Please answer honestly.
If you were at the gym and saw an old man sitting in the lobby (like this dude I saw yesterday)…
…would you see them, would you acknowledge them, would you stop and have a conversation with them?
What could an old man in the lobby possibly have to teach you about your business, or career, or marriage?
“NOTHING MUCH!” That’s what I used to think.
But over the past few months, I’ve been spending more time listening to the stories of elders. I’ve been the documenting these encounters on Instagram.
And here’s what I’ve learned.
That 90 year old man at the gym might be your greatest teacher. And he won’t charge you a cent for his wisdom.
But we have to find the courage, and the wherewithal, to start the conversation.
And then, it might go something like this.
So many of our elders in their 80’s and 90’s had their lives completely destroyed by World War 2. (See image of Lyda Mae Locke, 93, who lost the love of your young life on D-Day and the beaches of Normandy, over 70 years ago).
Either they were uprooted and had to flee their country, or they were in hiding, or they were in a concentration camp, or they fought in the war.
Here we are, the younger generations, quick to complain about traffic, and the yoga teacher’s whiny voice, and pimples, and too many emails.
All the more reason to go find your Yoda, your elder guide, to remind you… there was a time in the 1940’s when the brutality of life reached into every family’s home, and your family was lucky to survive unscathed.
You know this. You can watch countless Netflix specials on WWII.
But hearing about it from the wrinkled face and grizzly voice of someone in their 80’s or 90’s touches you in a more enduring way.
2. LOVE YOUR PARTNER
If you have a partner, you probably get annoyed with them from time to time. You might even be annoyed with them right now.
While some are still together (see pic of Aubrey, 92, and Sadie, 93, who have been married 70 years)…
…most of the elders I’ve met or spoken with are widows.
They lost their partner recently or in some cases, 23 years ago or 45 years ago, or one lady lost the love of her young life on the beaches of Normandy on D-Day…70+ years ago.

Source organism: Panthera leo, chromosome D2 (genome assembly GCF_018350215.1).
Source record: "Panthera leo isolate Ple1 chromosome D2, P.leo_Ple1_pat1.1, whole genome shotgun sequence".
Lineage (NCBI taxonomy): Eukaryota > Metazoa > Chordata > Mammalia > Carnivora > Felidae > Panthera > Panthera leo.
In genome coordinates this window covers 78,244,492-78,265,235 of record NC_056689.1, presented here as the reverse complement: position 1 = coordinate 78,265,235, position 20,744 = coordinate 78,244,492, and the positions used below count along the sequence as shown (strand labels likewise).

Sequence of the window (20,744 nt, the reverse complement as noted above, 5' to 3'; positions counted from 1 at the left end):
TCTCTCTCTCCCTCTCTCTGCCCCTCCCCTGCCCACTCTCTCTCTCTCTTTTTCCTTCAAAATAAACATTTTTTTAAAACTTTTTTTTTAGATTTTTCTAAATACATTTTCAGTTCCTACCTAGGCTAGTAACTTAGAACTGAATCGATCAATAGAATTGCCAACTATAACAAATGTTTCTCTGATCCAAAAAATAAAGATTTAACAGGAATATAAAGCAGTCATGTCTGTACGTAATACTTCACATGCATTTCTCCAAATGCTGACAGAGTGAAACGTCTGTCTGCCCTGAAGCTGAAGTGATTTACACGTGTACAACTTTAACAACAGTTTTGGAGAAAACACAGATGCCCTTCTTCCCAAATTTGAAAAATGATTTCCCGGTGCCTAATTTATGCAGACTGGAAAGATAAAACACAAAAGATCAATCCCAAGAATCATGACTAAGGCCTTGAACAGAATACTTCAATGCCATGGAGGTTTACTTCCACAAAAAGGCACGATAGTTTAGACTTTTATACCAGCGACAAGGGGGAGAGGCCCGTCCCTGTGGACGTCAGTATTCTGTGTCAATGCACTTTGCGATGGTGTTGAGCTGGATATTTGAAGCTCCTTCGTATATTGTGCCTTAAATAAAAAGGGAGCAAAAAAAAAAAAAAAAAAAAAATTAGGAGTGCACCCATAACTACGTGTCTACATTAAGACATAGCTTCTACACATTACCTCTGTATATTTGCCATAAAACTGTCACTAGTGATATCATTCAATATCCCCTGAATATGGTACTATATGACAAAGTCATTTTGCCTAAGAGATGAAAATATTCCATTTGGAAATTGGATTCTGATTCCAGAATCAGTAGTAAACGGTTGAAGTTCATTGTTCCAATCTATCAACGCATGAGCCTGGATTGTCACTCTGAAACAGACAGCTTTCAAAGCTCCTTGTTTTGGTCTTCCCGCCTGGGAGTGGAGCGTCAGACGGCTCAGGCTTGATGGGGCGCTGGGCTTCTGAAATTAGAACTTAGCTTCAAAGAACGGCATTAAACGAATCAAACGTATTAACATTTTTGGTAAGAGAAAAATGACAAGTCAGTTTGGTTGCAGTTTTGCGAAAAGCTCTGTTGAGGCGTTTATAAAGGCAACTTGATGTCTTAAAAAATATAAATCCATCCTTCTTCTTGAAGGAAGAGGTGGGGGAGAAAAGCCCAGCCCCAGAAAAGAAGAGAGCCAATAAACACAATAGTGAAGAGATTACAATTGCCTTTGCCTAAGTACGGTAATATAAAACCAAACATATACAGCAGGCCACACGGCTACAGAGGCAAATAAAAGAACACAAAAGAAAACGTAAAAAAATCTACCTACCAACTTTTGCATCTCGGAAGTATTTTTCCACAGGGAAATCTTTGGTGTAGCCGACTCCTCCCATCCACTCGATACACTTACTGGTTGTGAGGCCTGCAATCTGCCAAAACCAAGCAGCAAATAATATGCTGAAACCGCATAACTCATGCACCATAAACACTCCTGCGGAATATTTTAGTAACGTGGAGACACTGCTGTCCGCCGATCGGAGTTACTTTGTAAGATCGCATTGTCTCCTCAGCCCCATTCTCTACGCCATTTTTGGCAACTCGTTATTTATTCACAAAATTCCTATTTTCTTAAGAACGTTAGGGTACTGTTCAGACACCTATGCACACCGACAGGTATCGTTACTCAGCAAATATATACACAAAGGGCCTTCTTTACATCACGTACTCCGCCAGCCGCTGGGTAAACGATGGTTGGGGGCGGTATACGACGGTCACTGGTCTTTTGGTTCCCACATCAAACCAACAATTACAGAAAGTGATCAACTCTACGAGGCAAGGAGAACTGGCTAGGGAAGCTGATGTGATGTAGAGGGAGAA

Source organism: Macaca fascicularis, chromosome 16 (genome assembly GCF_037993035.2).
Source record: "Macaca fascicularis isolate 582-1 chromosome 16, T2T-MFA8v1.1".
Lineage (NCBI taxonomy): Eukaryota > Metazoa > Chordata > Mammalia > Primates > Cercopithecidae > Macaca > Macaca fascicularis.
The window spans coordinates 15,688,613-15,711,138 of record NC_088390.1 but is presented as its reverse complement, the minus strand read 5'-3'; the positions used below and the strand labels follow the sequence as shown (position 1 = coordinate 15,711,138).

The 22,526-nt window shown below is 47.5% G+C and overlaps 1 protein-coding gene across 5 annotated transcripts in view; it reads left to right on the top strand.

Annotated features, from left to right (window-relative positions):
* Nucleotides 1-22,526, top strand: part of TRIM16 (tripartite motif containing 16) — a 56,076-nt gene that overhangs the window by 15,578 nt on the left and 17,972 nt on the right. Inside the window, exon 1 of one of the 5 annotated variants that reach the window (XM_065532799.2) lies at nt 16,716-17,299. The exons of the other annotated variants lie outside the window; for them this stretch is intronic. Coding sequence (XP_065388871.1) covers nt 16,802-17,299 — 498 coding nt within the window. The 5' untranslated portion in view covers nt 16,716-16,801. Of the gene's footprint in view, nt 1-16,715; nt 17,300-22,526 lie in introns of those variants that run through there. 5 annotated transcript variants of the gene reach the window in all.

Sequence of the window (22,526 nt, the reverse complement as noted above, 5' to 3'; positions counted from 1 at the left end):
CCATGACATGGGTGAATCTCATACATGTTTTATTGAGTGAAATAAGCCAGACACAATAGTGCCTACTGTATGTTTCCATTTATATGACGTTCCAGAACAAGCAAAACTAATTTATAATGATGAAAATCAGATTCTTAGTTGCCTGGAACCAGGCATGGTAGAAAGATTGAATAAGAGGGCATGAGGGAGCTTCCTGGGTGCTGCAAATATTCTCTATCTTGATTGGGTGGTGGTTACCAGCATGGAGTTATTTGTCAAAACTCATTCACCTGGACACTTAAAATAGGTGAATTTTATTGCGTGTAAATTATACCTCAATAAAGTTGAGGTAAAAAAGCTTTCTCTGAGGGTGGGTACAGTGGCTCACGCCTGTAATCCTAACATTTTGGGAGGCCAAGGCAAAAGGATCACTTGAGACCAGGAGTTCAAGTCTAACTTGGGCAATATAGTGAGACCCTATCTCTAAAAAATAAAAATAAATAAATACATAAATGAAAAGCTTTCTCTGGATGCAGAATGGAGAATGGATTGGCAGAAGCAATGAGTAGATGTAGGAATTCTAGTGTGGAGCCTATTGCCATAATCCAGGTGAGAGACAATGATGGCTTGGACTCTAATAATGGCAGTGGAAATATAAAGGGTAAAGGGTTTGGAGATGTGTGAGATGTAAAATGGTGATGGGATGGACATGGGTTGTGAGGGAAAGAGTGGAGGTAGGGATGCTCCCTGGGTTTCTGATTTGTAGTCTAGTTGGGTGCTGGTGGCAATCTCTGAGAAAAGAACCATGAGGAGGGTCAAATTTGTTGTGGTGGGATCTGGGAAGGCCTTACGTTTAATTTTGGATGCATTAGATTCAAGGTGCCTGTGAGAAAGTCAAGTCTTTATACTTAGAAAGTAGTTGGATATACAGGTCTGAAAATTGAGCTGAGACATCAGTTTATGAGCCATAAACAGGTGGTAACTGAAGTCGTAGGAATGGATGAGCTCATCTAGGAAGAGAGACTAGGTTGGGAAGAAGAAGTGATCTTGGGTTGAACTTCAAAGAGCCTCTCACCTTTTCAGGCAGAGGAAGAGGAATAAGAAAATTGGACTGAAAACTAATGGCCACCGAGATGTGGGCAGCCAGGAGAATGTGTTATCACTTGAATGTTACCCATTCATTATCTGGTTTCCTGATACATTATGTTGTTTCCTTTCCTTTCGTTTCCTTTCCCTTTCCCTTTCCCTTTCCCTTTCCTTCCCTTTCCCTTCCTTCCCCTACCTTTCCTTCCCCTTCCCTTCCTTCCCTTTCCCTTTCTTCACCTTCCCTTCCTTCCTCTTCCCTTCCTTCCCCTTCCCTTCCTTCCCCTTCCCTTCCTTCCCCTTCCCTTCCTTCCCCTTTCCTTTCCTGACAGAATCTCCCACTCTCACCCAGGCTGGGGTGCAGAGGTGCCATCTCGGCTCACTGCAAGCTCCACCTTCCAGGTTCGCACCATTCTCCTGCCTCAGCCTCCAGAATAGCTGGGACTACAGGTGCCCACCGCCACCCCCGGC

The elders have moved on, but they grieved hard, and they miss their partners every day.
Don’t take your partner for granted.
One of you will be gone before the other. And the one who is still here will regret all that time they spent being mad and annoyed at the other. It’s not worth it.
Be kind to each other. Love each other. Let your sh*t go and work it out!
3. BE PART OF SOMETHING
Those elders who have strong friendships have a completely different level of joy.
I’m working on a documentary about Drinks with Your Elders and we are about to film our first story.
It’s about a group of sorority sisters in Salt Lake City who have been meeting every month…for 70 years!
They have known each other while studying in college,
…and after graduating…
…and when they were getting engaged and married…
….when they were having kids, when their kids were growing up, when they were empty nesters…
…and now when they are losing their spouses, on oxygen machines, and moving into nursing homes.
Through the thick and thin, they are there for each other and they love each other and they are happy because of each other.
I know way too many people in their 30’s and 40’s who spend far too much alone time (NOTE TO SELF).
You can get away with it now. But loneliness in your older age is lethal.
Research shows that loneliness can be as deadly an affliction as smoking 15 cigarettes a day.
So here is the great healer:
Consider a friendship with an elder. They have the most to teach you and you have the most to teach them.
They may not have a network to impact your business, or a social status to move the needle on your reputation. But they have something super freakin profound to offer you.
Here’s the kicker.
Their wisdom is timeless. But their days are numbered. Get it while you can.